This has been answered many many times on this site, but here is a simple reason. If one would use any other truth table for $P\to Q$ it would no longer mean what it is supposed to. If the hypothesis $P$ is true, then everyone agrees that $P\to Q$ should hold if and only if $Q$ does. Now suppose the hypothesis $P$ is false. If one would define (as you suggest) $P\to Q$ to be false in this case, regardless of $Q$, then $P\to Q$ would be true only if both $P$ and $Q$ are true, making it a symmetric operation for which we already have a name (namely "and", written $P\land Q$). If instead when $P$ is false we would define $P\to Q$ to be true only if $Q$ is, then the meaning of $P\to Q$ would ignore the status of the hypothesis $P$ completely, and be equivalent to $Q$. Finally if when $P$ is false we would define $P\to Q$ to be true only if $Q$ is false, then $P\to Q$ would be true if any only if $P$ and $Q$ have the same truth value, again a symmetric relation that does not reflect what we mean by implication. So the only reasonable option is the define, when the hypothesis is false, the relation $P\to Q$ to be true regardless of $Q$.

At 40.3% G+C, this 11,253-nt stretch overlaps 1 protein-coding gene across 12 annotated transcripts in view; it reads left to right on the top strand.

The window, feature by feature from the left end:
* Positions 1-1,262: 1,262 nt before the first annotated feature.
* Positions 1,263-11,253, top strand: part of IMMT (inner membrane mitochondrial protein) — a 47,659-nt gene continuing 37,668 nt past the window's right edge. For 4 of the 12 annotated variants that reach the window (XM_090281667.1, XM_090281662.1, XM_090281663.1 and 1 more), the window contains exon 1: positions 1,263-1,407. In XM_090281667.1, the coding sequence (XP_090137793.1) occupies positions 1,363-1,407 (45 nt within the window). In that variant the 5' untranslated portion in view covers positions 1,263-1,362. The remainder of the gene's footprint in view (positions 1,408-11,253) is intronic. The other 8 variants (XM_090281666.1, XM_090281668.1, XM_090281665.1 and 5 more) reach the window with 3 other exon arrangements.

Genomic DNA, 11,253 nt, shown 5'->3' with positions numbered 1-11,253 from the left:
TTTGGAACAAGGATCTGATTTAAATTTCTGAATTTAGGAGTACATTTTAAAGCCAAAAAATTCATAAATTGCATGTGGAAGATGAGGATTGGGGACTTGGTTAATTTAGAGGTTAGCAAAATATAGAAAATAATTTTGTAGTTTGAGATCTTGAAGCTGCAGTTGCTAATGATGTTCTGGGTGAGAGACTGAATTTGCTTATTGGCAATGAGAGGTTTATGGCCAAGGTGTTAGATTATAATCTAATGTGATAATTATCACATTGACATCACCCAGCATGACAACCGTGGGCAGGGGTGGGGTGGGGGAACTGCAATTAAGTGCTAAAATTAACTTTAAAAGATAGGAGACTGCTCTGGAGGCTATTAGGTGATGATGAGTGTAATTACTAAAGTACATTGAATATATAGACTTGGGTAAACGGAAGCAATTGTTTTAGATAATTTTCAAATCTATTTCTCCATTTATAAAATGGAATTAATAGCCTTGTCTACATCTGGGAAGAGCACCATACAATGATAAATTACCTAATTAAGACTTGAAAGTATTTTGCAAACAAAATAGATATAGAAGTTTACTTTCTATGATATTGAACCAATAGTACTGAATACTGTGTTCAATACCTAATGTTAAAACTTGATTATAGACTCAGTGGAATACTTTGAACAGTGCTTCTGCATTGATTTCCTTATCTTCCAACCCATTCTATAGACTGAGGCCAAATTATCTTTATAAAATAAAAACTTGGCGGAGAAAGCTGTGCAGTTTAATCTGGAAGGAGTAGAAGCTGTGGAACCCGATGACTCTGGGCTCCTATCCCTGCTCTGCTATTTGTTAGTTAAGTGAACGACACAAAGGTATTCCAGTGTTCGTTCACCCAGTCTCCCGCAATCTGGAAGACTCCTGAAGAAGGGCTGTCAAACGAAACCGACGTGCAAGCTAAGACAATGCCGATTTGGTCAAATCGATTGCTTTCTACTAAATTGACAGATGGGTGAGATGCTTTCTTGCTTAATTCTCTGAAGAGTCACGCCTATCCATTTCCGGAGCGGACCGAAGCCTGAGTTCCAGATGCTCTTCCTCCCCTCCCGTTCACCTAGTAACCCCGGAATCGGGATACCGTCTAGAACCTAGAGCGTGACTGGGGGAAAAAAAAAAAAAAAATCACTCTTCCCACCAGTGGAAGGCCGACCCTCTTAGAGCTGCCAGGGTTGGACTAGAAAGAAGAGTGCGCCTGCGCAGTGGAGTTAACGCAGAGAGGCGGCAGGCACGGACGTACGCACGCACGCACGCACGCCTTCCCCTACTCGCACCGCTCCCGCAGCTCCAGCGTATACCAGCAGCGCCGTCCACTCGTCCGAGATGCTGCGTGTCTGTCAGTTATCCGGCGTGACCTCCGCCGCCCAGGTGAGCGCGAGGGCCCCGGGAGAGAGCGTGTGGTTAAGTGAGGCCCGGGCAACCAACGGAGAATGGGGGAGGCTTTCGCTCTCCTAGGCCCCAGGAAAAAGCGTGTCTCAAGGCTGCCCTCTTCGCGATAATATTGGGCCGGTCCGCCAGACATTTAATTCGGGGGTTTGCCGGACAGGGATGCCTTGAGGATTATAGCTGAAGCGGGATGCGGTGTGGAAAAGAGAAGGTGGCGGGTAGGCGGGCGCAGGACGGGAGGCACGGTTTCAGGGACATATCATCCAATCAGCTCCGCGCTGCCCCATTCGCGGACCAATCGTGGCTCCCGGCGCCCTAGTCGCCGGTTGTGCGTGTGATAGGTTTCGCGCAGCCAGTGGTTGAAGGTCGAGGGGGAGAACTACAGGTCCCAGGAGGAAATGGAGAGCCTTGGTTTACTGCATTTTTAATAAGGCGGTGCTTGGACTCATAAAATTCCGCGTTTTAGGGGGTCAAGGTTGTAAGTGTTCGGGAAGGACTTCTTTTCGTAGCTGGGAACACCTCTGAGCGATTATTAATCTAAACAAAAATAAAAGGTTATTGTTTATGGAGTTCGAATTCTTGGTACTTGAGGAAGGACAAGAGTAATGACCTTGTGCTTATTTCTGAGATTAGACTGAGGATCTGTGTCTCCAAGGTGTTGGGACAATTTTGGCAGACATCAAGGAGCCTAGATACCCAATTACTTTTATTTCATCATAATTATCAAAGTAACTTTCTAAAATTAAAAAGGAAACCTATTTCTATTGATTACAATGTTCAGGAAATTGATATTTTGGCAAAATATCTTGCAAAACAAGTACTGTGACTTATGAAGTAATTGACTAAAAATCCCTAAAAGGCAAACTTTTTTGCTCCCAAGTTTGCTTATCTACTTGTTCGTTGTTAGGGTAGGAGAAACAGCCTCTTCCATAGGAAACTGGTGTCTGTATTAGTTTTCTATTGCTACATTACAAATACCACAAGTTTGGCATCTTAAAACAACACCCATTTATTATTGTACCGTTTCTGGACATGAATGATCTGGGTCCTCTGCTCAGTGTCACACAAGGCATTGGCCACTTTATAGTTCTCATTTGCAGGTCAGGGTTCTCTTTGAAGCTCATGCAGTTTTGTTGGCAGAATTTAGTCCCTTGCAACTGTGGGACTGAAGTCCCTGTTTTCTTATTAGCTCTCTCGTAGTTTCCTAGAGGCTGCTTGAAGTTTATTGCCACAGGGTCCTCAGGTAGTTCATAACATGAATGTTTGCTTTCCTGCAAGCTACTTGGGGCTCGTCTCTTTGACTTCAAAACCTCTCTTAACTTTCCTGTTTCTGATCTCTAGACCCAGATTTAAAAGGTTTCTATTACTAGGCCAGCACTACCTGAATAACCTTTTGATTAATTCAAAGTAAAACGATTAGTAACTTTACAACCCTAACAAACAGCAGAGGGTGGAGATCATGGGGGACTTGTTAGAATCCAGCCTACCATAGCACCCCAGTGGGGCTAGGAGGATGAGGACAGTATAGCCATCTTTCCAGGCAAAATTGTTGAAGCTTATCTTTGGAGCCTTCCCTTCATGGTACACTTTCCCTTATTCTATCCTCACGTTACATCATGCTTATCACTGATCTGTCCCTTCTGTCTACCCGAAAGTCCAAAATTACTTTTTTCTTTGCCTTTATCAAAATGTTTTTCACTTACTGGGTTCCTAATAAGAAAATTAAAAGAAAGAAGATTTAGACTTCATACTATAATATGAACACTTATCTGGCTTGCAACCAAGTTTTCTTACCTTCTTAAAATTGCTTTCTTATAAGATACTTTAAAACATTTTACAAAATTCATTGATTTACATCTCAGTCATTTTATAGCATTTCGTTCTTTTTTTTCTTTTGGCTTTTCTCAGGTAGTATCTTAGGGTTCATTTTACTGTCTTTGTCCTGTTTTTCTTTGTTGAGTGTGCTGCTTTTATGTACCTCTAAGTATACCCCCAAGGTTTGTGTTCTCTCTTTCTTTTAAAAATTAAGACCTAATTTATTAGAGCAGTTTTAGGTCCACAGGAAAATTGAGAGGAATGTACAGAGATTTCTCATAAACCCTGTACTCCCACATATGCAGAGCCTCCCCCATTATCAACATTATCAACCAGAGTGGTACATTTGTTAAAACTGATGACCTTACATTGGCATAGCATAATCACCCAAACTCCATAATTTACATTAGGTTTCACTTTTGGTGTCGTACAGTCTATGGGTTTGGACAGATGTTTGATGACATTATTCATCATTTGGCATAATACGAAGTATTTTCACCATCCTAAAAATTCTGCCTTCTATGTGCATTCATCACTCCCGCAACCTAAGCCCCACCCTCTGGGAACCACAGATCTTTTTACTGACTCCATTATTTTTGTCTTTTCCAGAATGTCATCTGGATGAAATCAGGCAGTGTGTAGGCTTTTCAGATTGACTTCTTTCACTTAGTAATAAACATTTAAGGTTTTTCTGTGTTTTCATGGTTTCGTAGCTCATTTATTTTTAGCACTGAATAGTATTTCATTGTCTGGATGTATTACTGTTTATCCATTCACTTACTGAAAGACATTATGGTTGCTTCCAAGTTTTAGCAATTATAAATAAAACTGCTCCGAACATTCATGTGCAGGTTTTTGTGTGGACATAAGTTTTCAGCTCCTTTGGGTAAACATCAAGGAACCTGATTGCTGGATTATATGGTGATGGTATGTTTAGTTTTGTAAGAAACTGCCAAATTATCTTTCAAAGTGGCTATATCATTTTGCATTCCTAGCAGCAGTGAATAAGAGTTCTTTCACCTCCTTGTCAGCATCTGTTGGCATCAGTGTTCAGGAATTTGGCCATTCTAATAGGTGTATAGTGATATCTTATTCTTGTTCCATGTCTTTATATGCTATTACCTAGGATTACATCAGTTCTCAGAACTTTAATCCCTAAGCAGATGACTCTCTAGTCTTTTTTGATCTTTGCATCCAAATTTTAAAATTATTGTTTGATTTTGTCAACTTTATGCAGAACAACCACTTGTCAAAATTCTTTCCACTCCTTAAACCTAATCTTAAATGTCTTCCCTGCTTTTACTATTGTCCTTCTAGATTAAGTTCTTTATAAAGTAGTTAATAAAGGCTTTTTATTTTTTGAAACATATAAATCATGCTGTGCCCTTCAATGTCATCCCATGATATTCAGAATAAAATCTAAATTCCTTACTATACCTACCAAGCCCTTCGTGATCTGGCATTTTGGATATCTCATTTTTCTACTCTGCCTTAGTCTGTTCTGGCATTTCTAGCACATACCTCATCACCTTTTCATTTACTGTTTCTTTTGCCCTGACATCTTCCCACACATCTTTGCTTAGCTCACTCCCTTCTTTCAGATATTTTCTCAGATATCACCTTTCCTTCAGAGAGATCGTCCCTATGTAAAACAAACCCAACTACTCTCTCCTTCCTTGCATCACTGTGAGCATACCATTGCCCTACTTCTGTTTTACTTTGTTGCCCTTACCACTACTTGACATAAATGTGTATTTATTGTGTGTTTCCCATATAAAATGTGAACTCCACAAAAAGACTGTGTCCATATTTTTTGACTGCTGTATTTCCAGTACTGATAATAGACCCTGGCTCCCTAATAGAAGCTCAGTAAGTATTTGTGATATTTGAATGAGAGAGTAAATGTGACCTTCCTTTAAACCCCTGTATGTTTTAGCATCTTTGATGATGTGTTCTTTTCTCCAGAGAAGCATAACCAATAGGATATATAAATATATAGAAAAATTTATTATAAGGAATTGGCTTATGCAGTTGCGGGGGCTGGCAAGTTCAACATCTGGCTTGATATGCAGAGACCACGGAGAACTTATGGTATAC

And this actually captures what one wants to say pretty well: if the hypothesis is true then we claim the conclusion must be true as well, but if the hypothesis is false, we did not mean to claim anything, so we shouldn't be called out for making a false claim in such cases.